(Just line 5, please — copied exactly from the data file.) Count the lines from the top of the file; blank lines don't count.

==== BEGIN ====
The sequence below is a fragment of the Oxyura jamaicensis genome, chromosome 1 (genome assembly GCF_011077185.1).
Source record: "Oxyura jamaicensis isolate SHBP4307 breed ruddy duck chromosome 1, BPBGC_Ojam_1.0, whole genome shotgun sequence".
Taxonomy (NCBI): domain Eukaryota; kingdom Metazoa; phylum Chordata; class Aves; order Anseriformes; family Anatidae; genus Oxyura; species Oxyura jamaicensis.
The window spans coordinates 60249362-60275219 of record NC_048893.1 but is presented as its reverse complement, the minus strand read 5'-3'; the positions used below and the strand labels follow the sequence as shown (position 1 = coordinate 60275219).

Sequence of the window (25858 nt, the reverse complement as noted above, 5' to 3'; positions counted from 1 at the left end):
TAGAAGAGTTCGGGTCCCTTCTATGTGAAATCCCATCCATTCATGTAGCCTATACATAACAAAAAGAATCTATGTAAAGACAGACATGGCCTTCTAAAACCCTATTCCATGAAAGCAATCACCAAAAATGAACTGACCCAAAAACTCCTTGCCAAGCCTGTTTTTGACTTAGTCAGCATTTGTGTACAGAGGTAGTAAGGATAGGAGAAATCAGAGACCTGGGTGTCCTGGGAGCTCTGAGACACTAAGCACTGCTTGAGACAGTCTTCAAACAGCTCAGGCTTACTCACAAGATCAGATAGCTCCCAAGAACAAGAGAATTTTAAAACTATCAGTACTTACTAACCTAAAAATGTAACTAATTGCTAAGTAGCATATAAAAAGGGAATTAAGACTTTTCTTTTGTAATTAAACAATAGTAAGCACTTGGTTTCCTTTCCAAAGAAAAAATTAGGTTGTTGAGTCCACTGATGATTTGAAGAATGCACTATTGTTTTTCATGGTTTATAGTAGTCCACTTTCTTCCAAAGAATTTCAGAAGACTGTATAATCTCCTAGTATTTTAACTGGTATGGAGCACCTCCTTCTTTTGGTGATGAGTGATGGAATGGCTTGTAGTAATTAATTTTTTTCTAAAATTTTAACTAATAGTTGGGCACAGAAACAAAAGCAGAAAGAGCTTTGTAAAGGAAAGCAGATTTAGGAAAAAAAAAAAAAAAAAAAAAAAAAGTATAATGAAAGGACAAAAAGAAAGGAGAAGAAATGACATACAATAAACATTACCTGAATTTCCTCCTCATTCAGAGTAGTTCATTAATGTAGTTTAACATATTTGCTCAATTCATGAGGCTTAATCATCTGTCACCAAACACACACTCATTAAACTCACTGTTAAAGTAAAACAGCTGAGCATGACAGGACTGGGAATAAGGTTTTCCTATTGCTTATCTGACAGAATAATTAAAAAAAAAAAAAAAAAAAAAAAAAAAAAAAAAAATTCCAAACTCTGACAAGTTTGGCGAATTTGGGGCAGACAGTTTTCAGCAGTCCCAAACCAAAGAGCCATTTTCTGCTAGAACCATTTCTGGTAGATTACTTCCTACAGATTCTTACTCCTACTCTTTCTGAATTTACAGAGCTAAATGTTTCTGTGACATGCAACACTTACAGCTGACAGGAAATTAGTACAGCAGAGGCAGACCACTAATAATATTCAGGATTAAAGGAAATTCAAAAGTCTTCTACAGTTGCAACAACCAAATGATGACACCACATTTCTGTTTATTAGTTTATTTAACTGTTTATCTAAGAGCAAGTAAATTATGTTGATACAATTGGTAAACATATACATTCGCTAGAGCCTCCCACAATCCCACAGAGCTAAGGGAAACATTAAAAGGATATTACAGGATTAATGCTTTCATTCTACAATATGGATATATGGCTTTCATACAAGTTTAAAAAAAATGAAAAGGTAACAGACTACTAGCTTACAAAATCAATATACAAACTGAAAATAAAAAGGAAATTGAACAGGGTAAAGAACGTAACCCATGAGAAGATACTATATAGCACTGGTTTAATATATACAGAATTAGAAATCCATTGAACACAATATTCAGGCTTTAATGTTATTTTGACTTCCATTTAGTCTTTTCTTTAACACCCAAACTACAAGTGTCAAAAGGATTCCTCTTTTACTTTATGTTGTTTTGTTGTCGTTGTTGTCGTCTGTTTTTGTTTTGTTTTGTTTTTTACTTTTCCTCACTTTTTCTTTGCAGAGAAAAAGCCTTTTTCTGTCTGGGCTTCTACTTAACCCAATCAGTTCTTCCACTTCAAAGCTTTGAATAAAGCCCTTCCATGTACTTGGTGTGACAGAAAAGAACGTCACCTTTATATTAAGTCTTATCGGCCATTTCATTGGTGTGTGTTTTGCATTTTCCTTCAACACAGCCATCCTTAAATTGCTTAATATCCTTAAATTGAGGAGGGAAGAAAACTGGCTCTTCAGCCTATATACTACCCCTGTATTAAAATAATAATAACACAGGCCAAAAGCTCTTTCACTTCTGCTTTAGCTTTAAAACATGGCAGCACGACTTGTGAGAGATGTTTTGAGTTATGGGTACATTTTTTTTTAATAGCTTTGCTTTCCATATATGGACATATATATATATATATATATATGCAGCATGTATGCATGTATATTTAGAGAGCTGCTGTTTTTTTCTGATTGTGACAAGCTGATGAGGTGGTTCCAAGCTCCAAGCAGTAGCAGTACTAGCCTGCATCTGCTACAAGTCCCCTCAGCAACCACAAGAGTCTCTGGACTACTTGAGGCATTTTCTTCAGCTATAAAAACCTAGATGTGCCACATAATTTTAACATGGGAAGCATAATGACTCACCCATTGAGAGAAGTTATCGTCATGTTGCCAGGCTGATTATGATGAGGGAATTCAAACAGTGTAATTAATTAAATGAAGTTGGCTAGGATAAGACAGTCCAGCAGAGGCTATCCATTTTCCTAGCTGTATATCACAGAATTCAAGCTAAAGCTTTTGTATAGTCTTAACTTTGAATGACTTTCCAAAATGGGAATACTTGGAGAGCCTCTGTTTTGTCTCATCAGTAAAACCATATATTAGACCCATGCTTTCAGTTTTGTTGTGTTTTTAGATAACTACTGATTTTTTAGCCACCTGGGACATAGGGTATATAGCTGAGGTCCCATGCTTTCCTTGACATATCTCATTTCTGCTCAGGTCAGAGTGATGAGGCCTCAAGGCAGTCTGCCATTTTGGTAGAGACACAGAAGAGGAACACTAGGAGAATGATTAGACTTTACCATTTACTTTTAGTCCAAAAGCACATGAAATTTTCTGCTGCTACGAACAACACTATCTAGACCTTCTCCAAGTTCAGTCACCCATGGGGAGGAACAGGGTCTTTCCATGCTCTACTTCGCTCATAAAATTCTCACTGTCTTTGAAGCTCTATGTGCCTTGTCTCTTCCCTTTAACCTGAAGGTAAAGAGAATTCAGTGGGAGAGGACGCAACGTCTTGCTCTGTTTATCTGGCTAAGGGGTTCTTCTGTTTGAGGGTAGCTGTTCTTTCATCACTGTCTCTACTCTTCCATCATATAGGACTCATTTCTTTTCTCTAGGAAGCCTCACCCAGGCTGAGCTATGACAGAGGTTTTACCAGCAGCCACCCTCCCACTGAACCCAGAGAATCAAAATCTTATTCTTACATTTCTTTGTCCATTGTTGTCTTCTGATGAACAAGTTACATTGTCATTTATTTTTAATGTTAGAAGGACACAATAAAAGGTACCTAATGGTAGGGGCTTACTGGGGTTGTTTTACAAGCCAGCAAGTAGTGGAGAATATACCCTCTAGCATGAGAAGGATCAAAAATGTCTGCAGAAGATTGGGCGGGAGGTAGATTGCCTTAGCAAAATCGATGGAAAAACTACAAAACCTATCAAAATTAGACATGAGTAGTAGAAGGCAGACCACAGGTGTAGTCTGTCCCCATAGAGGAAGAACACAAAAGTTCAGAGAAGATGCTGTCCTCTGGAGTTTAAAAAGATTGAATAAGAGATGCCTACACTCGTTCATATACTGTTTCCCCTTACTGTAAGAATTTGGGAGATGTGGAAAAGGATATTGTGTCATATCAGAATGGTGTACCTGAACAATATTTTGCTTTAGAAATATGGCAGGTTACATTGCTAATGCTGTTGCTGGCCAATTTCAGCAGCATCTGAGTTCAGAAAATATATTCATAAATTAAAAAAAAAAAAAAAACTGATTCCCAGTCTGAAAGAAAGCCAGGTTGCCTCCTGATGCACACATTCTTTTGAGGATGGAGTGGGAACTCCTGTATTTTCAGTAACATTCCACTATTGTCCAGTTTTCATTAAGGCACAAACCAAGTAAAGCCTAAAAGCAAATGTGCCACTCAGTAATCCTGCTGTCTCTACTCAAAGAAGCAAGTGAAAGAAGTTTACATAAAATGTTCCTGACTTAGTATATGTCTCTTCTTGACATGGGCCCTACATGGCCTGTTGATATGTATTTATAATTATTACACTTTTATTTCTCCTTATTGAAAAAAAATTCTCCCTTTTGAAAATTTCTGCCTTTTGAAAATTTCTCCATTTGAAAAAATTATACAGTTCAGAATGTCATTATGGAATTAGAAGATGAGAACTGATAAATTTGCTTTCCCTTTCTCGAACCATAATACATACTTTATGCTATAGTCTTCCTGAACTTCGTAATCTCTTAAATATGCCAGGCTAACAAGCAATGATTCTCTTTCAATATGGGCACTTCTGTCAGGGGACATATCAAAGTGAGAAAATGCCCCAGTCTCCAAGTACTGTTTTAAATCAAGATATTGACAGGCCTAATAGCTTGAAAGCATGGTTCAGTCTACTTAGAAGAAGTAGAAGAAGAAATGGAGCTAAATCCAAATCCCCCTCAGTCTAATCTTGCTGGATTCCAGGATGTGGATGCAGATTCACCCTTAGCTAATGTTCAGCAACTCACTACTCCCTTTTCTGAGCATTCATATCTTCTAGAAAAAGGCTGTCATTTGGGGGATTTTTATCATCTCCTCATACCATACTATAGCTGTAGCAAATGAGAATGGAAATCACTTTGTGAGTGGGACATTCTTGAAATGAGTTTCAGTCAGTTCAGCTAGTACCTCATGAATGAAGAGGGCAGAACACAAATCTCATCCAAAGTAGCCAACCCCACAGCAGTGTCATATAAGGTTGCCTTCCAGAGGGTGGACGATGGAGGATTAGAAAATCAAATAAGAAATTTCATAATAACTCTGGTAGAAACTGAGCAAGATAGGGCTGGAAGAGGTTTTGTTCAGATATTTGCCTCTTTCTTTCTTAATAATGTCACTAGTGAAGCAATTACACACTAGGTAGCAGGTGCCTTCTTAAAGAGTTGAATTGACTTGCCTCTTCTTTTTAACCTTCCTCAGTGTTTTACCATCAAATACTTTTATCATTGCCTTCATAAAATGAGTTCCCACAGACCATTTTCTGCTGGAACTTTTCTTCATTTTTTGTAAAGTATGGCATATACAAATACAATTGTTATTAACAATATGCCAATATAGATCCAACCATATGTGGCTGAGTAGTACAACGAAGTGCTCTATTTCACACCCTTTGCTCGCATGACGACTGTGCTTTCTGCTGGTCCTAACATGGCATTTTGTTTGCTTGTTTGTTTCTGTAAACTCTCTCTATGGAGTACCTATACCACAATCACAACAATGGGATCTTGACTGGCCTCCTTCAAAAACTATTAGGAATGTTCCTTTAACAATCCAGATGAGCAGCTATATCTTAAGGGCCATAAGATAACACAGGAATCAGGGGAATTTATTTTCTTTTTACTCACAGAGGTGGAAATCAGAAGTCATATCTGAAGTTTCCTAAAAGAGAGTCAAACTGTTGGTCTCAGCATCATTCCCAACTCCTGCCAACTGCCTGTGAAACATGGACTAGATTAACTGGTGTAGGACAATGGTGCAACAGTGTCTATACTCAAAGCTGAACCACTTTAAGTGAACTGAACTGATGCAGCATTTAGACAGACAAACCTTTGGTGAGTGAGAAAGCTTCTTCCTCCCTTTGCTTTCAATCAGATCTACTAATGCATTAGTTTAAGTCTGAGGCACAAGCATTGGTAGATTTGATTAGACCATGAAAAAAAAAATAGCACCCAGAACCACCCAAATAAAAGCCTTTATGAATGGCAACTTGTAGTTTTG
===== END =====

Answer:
Sequence of the window (25858 nt, the reverse complement as noted above, 5' to 3'; positions counted from 1 at the left end):